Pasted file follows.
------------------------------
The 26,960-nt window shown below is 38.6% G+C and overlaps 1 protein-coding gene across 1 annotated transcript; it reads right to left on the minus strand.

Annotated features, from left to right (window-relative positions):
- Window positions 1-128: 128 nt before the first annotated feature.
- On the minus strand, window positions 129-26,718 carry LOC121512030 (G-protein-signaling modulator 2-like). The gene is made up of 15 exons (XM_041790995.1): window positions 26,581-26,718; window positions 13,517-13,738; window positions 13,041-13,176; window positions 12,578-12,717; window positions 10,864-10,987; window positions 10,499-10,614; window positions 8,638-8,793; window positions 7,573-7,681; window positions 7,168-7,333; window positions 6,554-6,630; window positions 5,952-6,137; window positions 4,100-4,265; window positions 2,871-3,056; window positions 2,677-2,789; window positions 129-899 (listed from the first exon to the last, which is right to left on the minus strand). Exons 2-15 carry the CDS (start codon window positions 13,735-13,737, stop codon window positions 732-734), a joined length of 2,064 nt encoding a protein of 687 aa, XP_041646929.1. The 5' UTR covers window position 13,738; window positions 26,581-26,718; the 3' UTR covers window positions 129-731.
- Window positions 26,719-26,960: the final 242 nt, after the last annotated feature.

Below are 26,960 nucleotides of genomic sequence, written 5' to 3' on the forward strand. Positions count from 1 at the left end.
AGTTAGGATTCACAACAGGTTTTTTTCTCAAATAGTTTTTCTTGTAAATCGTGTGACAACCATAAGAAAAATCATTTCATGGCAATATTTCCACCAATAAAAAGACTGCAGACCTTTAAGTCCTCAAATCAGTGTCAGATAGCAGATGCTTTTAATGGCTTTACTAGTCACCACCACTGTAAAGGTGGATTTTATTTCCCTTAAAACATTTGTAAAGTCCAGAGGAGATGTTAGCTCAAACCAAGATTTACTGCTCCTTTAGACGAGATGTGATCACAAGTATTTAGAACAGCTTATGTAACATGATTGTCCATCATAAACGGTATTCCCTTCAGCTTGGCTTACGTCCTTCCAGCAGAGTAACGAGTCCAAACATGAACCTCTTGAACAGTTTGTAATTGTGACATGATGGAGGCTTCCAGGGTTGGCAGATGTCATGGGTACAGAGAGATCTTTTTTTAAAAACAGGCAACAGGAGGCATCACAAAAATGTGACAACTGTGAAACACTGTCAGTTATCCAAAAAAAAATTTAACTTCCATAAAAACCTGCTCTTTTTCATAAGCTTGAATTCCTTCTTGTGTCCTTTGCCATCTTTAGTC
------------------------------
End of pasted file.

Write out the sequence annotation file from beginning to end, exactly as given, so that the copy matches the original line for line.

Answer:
The 26,960-nt window shown below is 38.6% G+C and overlaps 1 protein-coding gene across 1 annotated transcript; it reads right to left on the minus strand.

Annotated features, from left to right (window-relative positions):
- Window positions 1-128: 128 nt before the first annotated feature.
- On the minus strand, window positions 129-26,718 carry LOC121512030 (G-protein-signaling modulator 2-like). The gene is made up of 15 exons (XM_041790995.1): window positions 26,581-26,718; window positions 13,517-13,738; window positions 13,041-13,176; window positions 12,578-12,717; window positions 10,864-10,987; window positions 10,499-10,614; window positions 8,638-8,793; window positions 7,573-7,681; window positions 7,168-7,333; window positions 6,554-6,630; window positions 5,952-6,137; window positions 4,100-4,265; window positions 2,871-3,056; window positions 2,677-2,789; window positions 129-899 (listed from the first exon to the last, which is right to left on the minus strand). Exons 2-15 carry the CDS (start codon window positions 13,735-13,737, stop codon window positions 732-734), a joined length of 2,064 nt encoding a protein of 687 aa, XP_041646929.1. The 5' UTR covers window position 13,738; window positions 26,581-26,718; the 3' UTR covers window positions 129-731.
- Window positions 26,719-26,960: the final 242 nt, after the last annotated feature.

Below are 26,960 nucleotides of genomic sequence, written 5' to 3' on the forward strand. Positions count from 1 at the left end.
AGTTAGGATTCACAACAGGTTTTTTTCTCAAATAGTTTTTCTTGTAAATCGTGTGACAACCATAAGAAAAATCATTTCATGGCAATATTTCCACCAATAAAAAGACTGCAGACCTTTAAGTCCTCAAATCAGTGTCAGATAGCAGATGCTTTTAATGGCTTTACTAGTCACCACCACTGTAAAGGTGGATTTTATTTCCCTTAAAACATTTGTAAAGTCCAGAGGAGATGTTAGCTCAAACCAAGATTTACTGCTCCTTTAGACGAGATGTGATCACAAGTATTTAGAACAGCTTATGTAACATGATTGTCCATCATAAACGGTATTCCCTTCAGCTTGGCTTACGTCCTTCCAGCAGAGTAACGAGTCCAAACATGAACCTCTTGAACAGTTTGTAATTGTGACATGATGGAGGCTTCCAGGGTTGGCAGATGTCATGGGTACAGAGAGATCTTTTTTTAAAAACAGGCAACAGGAGGCATCACAAAAATGTGACAACTGTGAAACACTGTCAGTTATCCAAAAAAAAATTTAACTTCCATAAAAACCTGCTCTTTTTCATAAGCTTGAATTCCTTCTTGTGTCCTTTGCCATCTTTAGTC